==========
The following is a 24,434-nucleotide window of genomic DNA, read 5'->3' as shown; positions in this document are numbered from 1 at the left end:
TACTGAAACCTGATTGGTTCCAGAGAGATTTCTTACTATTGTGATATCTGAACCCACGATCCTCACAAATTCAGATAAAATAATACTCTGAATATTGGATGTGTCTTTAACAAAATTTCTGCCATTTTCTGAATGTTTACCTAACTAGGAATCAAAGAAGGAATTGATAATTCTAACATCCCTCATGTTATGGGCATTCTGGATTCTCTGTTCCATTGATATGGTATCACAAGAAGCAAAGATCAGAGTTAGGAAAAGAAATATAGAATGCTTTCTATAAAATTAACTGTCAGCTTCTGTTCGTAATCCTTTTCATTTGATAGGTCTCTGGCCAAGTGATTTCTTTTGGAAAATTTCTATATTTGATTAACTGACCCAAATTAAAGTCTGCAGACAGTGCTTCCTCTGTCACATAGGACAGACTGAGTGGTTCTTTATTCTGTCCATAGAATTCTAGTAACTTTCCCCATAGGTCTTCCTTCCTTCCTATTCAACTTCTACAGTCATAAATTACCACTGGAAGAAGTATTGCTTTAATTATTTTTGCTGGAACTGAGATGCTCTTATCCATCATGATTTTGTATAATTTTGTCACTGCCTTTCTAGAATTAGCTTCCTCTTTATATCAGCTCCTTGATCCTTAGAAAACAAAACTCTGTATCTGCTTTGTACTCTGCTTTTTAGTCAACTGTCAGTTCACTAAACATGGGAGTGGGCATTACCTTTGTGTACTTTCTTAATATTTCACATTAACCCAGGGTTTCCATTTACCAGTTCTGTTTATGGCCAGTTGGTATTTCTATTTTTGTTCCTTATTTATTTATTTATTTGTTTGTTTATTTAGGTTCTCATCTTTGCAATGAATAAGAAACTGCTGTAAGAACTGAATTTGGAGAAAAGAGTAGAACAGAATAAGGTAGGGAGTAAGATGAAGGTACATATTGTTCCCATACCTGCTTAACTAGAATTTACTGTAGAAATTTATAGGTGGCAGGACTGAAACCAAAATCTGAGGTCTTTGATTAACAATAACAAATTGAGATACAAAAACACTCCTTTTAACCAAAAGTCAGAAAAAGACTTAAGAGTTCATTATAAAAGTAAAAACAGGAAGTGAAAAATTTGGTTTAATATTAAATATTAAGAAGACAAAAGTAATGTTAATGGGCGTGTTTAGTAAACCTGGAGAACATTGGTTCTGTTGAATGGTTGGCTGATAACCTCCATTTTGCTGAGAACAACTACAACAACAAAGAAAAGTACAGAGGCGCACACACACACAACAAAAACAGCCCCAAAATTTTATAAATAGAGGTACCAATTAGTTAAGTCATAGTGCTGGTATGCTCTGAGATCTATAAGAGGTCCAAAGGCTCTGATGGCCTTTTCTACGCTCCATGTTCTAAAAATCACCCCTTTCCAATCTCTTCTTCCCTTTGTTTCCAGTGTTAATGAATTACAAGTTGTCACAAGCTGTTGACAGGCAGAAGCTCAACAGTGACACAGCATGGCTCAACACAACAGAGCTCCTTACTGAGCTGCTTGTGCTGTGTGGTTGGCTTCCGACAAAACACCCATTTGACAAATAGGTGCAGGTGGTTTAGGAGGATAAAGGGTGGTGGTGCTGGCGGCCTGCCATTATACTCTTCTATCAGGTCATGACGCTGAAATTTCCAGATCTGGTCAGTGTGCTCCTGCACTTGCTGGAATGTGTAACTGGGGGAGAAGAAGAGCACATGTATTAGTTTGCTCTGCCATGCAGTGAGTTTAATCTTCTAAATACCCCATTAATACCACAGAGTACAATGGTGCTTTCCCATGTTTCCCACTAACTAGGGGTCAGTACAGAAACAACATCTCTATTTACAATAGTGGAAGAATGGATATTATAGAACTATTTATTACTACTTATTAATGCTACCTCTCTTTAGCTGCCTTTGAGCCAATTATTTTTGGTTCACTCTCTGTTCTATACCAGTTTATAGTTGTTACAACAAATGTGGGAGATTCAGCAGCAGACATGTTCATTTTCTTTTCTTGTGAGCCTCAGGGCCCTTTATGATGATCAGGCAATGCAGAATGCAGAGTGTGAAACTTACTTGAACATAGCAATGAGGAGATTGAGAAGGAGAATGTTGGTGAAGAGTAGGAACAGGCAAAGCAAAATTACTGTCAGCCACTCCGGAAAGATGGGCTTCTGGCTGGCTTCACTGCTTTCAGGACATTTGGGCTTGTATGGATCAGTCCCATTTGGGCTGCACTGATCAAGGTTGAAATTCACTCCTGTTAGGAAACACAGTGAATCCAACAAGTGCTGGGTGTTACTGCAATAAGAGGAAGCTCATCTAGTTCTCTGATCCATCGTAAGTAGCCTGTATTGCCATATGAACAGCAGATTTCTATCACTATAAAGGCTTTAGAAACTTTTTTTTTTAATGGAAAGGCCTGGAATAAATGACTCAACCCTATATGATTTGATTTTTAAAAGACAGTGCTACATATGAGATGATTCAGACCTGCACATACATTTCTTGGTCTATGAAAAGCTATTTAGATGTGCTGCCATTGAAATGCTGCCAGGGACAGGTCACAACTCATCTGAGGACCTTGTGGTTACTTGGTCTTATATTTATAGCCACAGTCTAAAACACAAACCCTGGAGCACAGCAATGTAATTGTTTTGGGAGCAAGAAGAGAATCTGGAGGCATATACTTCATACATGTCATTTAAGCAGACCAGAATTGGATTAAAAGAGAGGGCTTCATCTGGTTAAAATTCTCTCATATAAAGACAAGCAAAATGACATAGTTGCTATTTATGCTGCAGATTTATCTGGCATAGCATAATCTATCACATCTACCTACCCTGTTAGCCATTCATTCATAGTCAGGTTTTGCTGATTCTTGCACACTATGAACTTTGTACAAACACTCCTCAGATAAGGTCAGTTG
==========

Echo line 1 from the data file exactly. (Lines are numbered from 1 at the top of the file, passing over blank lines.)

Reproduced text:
The following is a 24,434-nucleotide window of genomic DNA, read 5'->3' as shown; positions in this document are numbered from 1 at the left end: